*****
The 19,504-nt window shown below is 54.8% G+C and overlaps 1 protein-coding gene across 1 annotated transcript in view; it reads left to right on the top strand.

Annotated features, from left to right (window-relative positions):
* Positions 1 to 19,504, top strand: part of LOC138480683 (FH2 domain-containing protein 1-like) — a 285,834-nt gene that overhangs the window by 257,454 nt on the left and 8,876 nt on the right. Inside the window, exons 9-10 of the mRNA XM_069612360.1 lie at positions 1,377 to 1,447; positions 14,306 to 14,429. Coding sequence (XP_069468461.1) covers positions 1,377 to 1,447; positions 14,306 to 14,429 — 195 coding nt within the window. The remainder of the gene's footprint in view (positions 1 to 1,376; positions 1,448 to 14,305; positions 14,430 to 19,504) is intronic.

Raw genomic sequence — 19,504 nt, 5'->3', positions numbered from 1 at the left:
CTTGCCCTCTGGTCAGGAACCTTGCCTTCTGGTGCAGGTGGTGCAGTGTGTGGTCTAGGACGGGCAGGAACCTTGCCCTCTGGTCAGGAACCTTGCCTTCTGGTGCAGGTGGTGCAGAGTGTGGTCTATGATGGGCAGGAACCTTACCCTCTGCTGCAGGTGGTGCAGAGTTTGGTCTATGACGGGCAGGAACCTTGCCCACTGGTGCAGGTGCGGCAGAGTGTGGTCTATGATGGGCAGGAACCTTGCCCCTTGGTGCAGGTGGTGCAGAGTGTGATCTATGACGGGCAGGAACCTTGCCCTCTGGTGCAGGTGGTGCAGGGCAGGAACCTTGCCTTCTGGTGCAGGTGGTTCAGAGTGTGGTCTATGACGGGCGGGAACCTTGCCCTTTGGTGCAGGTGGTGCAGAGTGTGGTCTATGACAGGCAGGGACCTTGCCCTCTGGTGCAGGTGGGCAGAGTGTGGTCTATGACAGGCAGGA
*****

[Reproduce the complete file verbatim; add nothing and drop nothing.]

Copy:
The 19,504-nt window shown below is 54.8% G+C and overlaps 1 protein-coding gene across 1 annotated transcript in view; it reads left to right on the top strand.

Annotated features, from left to right (window-relative positions):
* Positions 1 to 19,504, top strand: part of LOC138480683 (FH2 domain-containing protein 1-like) — a 285,834-nt gene that overhangs the window by 257,454 nt on the left and 8,876 nt on the right. Inside the window, exons 9-10 of the mRNA XM_069612360.1 lie at positions 1,377 to 1,447; positions 14,306 to 14,429. Coding sequence (XP_069468461.1) covers positions 1,377 to 1,447; positions 14,306 to 14,429 — 195 coding nt within the window. The remainder of the gene's footprint in view (positions 1 to 1,376; positions 1,448 to 14,305; positions 14,430 to 19,504) is intronic.

Raw genomic sequence — 19,504 nt, 5'->3', positions numbered from 1 at the left:
CTTGCCCTCTGGTCAGGAACCTTGCCTTCTGGTGCAGGTGGTGCAGTGTGTGGTCTAGGACGGGCAGGAACCTTGCCCTCTGGTCAGGAACCTTGCCTTCTGGTGCAGGTGGTGCAGAGTGTGGTCTATGATGGGCAGGAACCTTACCCTCTGCTGCAGGTGGTGCAGAGTTTGGTCTATGACGGGCAGGAACCTTGCCCACTGGTGCAGGTGCGGCAGAGTGTGGTCTATGATGGGCAGGAACCTTGCCCCTTGGTGCAGGTGGTGCAGAGTGTGATCTATGACGGGCAGGAACCTTGCCCTCTGGTGCAGGTGGTGCAGGGCAGGAACCTTGCCTTCTGGTGCAGGTGGTTCAGAGTGTGGTCTATGACGGGCGGGAACCTTGCCCTTTGGTGCAGGTGGTGCAGAGTGTGGTCTATGACAGGCAGGGACCTTGCCCTCTGGTGCAGGTGGGCAGAGTGTGGTCTATGACAGGCAGGA